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Multi-cancer analysis of clonality and the timing of systemic spread in paired primary tumors and metastases

By Zheng Hu, Zan Li, Zhicheng Ma, Christina Curtis

Posted 31 Oct 2019
bioRxiv DOI: 10.1101/825240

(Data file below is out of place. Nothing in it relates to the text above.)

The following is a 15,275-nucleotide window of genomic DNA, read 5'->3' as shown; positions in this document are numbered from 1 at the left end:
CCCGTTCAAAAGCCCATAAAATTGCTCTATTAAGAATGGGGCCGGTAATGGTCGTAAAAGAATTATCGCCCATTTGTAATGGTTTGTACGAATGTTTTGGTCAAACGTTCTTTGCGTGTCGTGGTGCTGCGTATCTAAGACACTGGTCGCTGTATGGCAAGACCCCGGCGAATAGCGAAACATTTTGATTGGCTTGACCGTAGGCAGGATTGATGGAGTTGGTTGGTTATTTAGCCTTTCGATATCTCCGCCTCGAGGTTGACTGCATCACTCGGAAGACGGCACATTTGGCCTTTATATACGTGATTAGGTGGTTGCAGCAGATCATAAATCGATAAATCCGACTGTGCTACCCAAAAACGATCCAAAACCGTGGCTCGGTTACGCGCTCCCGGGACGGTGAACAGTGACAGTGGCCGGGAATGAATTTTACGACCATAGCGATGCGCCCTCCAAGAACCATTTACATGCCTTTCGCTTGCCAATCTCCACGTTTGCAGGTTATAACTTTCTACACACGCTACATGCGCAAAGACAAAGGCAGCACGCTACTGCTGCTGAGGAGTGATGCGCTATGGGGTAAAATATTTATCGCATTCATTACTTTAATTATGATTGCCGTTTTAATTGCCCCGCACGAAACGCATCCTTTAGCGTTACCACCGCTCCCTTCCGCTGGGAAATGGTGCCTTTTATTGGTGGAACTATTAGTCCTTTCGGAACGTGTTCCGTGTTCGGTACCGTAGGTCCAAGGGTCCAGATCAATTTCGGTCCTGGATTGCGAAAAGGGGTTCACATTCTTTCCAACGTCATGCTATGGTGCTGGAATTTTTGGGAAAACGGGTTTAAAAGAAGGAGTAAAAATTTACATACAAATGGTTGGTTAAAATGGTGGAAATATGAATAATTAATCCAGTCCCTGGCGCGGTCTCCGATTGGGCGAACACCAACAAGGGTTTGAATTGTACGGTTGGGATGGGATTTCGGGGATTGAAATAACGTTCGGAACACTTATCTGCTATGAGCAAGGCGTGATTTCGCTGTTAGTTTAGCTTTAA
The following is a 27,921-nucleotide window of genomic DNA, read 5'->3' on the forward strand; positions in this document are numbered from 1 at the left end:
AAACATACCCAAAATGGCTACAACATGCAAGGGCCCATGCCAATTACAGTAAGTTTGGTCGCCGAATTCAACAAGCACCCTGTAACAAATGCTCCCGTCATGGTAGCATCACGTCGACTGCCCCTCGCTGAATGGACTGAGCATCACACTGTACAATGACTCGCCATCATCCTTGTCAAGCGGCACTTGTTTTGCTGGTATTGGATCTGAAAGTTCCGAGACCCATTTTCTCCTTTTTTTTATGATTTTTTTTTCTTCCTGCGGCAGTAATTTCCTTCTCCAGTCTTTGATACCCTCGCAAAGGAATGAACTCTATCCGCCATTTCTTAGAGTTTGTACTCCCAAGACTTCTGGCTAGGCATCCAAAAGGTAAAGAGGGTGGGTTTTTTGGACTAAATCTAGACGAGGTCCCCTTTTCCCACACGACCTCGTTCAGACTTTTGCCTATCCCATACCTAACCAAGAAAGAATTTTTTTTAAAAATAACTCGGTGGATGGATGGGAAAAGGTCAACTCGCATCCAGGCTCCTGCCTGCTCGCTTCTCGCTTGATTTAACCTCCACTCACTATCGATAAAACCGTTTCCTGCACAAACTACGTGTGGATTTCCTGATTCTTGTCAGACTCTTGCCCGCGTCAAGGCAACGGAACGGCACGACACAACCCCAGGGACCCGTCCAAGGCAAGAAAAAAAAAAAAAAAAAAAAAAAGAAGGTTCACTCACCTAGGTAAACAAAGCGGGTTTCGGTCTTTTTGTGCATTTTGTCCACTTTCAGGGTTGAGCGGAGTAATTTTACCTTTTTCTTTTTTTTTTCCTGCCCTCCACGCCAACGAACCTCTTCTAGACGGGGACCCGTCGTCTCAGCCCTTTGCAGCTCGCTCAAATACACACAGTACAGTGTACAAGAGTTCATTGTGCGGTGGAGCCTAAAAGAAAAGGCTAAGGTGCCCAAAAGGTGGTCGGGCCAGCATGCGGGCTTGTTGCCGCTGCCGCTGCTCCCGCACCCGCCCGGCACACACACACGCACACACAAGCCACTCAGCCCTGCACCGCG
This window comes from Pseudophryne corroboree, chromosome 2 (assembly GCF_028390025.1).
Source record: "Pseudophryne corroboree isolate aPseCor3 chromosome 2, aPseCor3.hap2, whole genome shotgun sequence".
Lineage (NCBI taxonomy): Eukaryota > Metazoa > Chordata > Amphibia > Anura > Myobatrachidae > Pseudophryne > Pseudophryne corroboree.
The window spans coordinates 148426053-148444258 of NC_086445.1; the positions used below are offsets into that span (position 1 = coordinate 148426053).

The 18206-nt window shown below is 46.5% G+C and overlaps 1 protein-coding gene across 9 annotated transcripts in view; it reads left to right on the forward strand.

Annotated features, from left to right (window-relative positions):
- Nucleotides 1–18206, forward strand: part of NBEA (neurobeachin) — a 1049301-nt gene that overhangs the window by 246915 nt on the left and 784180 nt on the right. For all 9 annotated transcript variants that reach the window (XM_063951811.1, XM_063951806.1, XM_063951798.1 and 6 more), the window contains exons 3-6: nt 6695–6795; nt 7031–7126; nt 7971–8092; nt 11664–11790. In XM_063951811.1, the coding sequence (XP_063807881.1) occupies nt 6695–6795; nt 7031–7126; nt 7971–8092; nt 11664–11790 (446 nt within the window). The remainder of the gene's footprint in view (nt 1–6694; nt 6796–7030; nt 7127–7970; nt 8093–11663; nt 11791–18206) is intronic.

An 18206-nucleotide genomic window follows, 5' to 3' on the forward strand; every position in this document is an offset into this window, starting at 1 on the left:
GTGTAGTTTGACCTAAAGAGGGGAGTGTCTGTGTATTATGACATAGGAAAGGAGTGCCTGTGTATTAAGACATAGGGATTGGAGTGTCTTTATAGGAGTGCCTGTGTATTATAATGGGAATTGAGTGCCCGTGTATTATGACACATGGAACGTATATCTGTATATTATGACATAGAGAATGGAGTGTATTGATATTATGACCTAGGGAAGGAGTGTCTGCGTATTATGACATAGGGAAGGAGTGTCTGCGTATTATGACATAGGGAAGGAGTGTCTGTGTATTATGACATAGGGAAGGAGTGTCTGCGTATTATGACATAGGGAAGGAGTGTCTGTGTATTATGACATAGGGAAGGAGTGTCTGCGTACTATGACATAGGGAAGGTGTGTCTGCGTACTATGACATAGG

Metastasis is the primary cause of cancer-related deaths, but the natural history, clonal evolution and impact of treatment are poorly understood. We analyzed exome sequencing data from 457 paired primary tumor and metastatic samples from 136 breast, colorectal and lung cancer patients, including untreated (n=99) and treated (n=100) metastatic tumors. Treated metastases often harbored private ‘driver’ mutations whereas untreated metastases did not, suggesting that treatment promotes clonal evolution. Polyclonal seeding was common in untreated lymph node metastases (n=17/29, 59%) and distant metastases (n=20/70, 29%), but less frequent in treated distant metastases (n=9/94, 10%). The low number of metastasis-private clonal mutations is consistent with early metastatic seeding, which we estimated commonly occurred 2-4 years prior to diagnosis across these cancers. Further, these data suggest that the natural course of metastasis is selectively relaxed relative to early tumor development and that metastasis-private mutations are not drivers of cancer spread but instead associated with drug resistance.

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